Real police reform harder than axing symbolic number
The decision by the New London City Council to repeal a seven-year-old ordinance mandating a minimum of 80 police officers is a symbolic gesture unlikely to satisfy anyone. But, then again, the ordinance was largely symbolic to begin with.
Back in 2014, City Councilor Michael Passero, who is now Mayor Passero, was alarmed by the shrinking ranks of city police, down to 65 officers at the time. He pushed for, and the council ultimately passed, the 80-minimum ordinance, based on a prior study which recommended the department maintain at least that many officers.
Yet council members at the time, including Passero, agreed it was really only a goal because there was no way the city, which was going through a particularly difficult fiscal stretch, was going to be able to suddenly hire enough officers to meet the standard.
But as a goal it has gradually moved the arrow toward increased staffing, with the number of sworn officers now at 73.
Flash forward to a time of changed perspectives and calls for police reforms in the wake of the killing of George Floyd under the knee of a Minnesota police officer as other officers kneeled aside him, and following other high-profile cases in which Black suspects died in police custody due to excessive and unnecessary force.
Some, including substantial numbers here in New London, say one needed reform is to “defund police.”Defund advocates call for reallocating resources now devoted to policing to instead support efforts to address societal ills, including improved education, increased social services to deal with issues of mental illness and homelessness, and a greater emphasis on reform than punishment.
It was in this spirit, and under that pressure, that the council voted 6-1 to give a heave-ho to the old mandate, with Council President Efrain Dominguez Jr. and councilors Alma D. Nartatez, Kevin L. Booker Jr., James Burke, Reona M. Dyess and Curtis K. Goodwin voting in favor, and John D. Satti against.
Opposing the repeal, but knowing he faces a certain override, Passero said he plans to let the decision stand, but without his signature — another symbolic gesture.
The vote is likely to be demoralizing to city police, and needlessly so. The council controls the purse strings and approves the budget. That includes setting the police ranks, whether the 80-staffing ordinance remained or not. But by putting a slash through that number the council has picked sides, and it’s not the side of police.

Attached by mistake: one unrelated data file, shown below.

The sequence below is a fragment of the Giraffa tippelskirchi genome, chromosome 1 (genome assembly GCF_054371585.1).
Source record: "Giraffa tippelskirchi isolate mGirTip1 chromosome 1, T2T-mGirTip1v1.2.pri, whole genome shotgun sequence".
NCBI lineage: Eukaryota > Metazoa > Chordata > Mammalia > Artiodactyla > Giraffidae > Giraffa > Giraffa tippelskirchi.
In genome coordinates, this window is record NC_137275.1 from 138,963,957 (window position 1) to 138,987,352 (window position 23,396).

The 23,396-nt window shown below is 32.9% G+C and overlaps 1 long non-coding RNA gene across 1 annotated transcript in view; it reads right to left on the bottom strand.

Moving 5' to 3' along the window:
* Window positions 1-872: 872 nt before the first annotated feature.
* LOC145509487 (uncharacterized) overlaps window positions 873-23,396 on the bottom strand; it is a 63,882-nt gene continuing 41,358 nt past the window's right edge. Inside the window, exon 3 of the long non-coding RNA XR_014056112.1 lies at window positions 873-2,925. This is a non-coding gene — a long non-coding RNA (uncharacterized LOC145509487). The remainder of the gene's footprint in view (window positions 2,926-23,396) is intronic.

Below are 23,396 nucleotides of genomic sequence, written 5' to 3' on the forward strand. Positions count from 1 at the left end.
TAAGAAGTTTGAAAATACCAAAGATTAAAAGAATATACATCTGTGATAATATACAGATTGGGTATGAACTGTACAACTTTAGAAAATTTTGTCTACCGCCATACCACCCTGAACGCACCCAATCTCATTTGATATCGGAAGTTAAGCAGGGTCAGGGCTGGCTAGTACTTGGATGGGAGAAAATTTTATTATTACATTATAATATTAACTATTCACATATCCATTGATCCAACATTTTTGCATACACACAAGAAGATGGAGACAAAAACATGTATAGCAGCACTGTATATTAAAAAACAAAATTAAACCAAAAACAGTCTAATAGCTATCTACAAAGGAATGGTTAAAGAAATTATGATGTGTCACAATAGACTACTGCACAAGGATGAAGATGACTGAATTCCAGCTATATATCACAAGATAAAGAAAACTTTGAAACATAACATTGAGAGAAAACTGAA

On the other hand, those who want to defund police will not be satisfied with symbolic gestures, they want real cuts. That appears unlikely on Passero’s watch and, in any event, would be a bad idea.
Reforming police does not mean arbitrarily reducing the number of police officers and endangering public safety in the process. No convincing argument has been put forth that New London police are overstaffed.
Reforming police means improving training to address biases that officers may not even recognize. It means rooting out bad cops who abuse their authority and bring their prejudices to the job. It means working toward police departments that are part of the community — all of the community — and not seen as an outside force imposing its will.
Mayor Passero has the right perspective in contending that the city can maintain adequate staffing for police, while striving to improve the department and addressing other societal challenges. It is not a zero-sum matter.
To that end, he appointed the Public Safety Policy Review Committee when BLM protestors demanded change. It has issued ideas ranging from creation of a civilian review board, to better collaboration between police and social service agencies, to more aggressive recruitment of minority prospects, to taking a tough line against a police union website that inappropriately targets department critics.
It did not call for reducing the size of the department.
In a recent op-ed in this newspaper, Jeanne Milstein, the New London director of Human Services, called for the CARES model (Coordinated Access, Resources, Engagement and Support), which has been used with success in addressing opioid addiction as a social and medical issue, not a criminal one, to be adapted to assist police when a mental-health issue is at the root of a police call.
The challenge for the Passero administration will be to move from concept to implementation, gaining police support in the process and reducing incidences that escalate out of control and end tragically. It’s about more than numbers, symbolic or otherwise.
The Day editorial board meets regularly with political, business and community leaders and convenes weekly to formulate editorial viewpoints. It is composed of President and Publisher Tim Dwyer, Editorial Page Editor Paul Choiniere, Managing Editor Izaskun E. Larrañeta, staff writer Erica Moser and retired deputy managing editor Lisa McGinley. However, only the publisher and editorial page editor are responsible for developing the editorial opinions. The board operates independently from the Day newsroom.
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